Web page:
Mission Trip to Beijing and Guangzhou
The State Courts and Family Justice Courts Committee (SCFJCC) of the Law Society of Singapore, which co-ordinates the work of the relevant practice committees involved with the State Courts and Family Justice Courts, organised its second mission trip to Beijing and Guangzhou from 25 November 2018 to 1 December 2018 (Mission Trip).
The objectives of this Mission Trip were to:
- gain an insight into the workings of the Chinese Judiciary;
- learn about the latest legal and technological developments in the said regions;
- explore the increasing relevance of alternative dispute resolution (ADR) in resolving disputes (including those arising from the Belt and Road Initiative [BRI] and the Greater Bay Area Initiative [GBAI]); and
- network with lawyers and/or the business community from the said regions.
The 26-strong LSS delegation, led by Vice-President Mr M Rajaram, comprised practitioners of varying seniority and areas of expertise. They also came from a wide range of law practices – nine from large-sized firms, five from medium-sized firms and nine from small-sized firms.
Beijing Lawyers Association
When our delegation visited the premises of the Beijing Lawyers Association (BLA), we were welcomed by BLA’s Vice-President Ms Zhang Wei (张巍) and representatives of BLA.
Ms Zhang shared that the BLA was established in August 1979, and its membership has grown over the years to an impressive number of 31,854 members.
Mr Rajaram thanked BLA for its warm hospitality. He shared with BLA the latest developments concerning the legal profession in Singapore, including the proposed reforms to the civil justice system and the new regime for the professional training of lawyers. He observed that these developments had come about in the midst of a new wave of technology (e.g. Artificial Intelligence (AI), blockchain technology), industry restructuring, with more cost-conscious and savvy clients, and the internationalisation of practice, which in Singapore had resulted in the establishment of the Singapore International Commercial Court.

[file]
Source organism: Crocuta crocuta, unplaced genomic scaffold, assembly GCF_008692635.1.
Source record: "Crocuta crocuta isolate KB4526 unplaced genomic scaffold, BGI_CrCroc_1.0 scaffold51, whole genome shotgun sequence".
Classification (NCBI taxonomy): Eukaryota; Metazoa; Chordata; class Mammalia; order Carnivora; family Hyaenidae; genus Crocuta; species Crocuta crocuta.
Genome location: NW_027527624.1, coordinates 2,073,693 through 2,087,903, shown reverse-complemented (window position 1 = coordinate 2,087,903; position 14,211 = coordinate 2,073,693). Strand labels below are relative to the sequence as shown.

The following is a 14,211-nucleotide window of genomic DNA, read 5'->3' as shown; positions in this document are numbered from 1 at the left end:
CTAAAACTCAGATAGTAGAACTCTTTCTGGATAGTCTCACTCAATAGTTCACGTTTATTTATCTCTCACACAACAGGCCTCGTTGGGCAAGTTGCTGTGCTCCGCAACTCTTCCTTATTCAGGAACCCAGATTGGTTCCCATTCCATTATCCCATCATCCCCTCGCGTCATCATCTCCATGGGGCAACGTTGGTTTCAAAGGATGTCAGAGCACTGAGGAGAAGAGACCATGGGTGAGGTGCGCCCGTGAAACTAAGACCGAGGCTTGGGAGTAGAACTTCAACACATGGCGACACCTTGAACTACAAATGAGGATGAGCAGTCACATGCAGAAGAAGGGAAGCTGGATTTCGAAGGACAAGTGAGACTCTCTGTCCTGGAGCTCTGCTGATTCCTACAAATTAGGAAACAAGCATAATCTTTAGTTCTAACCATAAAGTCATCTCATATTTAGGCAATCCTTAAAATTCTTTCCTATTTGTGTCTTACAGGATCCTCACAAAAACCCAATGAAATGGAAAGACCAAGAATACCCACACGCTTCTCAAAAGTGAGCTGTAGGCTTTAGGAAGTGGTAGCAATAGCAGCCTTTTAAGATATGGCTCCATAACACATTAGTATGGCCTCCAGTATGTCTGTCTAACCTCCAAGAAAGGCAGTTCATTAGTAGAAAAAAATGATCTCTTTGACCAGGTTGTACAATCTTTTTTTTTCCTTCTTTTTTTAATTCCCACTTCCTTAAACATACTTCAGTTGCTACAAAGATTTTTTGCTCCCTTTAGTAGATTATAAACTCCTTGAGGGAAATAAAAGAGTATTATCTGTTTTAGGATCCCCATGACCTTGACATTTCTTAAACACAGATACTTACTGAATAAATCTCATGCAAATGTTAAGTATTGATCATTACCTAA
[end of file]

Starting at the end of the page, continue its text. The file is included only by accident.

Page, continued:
Both Vice-Presidents engaged in further dialogue on the professional training and development of young lawyers, the legal problems and challenges posed by the BRI and how the exchange of information between LSS and BLA could be improved to elevate the overall quality of legal services provided for the BRI projects/disputes.
Two cluster discussions were held concurrently following the dialogue session to discuss topics such as mergers and acquisitions under the BRI, appropriate ADR mechanism for cross-border BRI projects, enforcement of arbitral awards in China, divorce process in Singapore and China, issues arising from foreign marriages, ways in which small law practices could remain competitive, and intellectual property law in China.
Our delegation also visited JunHe LLP (Junhe) and was warmly received by the firm’s representatives. Having been established in 1989, it has today grown to become one of the largest Chinese law firms, with 12 offices around the world and a team comprising more than 730 legal professionals.
The LSS delegation and Junhe’s representatives centred their discussions around the impact of technology on the legal profession and the corporate culture of law firms in China. Junhe’s representatives took the view that firms should embrace technology and harness its ability for better time and cost efficiencies. They shared that the firm had been working with a technology company to explore how AI technology could be used on due diligence work. Members of our delegation echoed similar sentiments as their firms had also been beta testing legal support programmes to improve the efficiency of their firms. The representatives from Junhe commented that the role of a junior practitioner in the digital era would change. Routine legal work such as legal research would be replaced by technology and a junior practitioner would be expected to know how to utilise such technology to improve efficiency.
On the corporate culture of law firms in China, Junhe’s representatives shared that the firm had always been very employee-centric. The firm was also very supportive of women in practice as they would encourage their employees to go on five to six months of maternity, where needed. Junhe’s representatives also reported that over one-third of their partners are female.
China International Economic and Trade Arbitration Commission
During our delegation’s visit to China International Economic and Trade Arbitration Commission (CIETAC), its Secretary General Mr Wang Chengjie (王承杰) recalled that CIETAC had developed a strong working relationship with Singapore as the Association had entered into a Memorandum of Understanding with Singapore International Arbitration Centre (SIAC) just last year.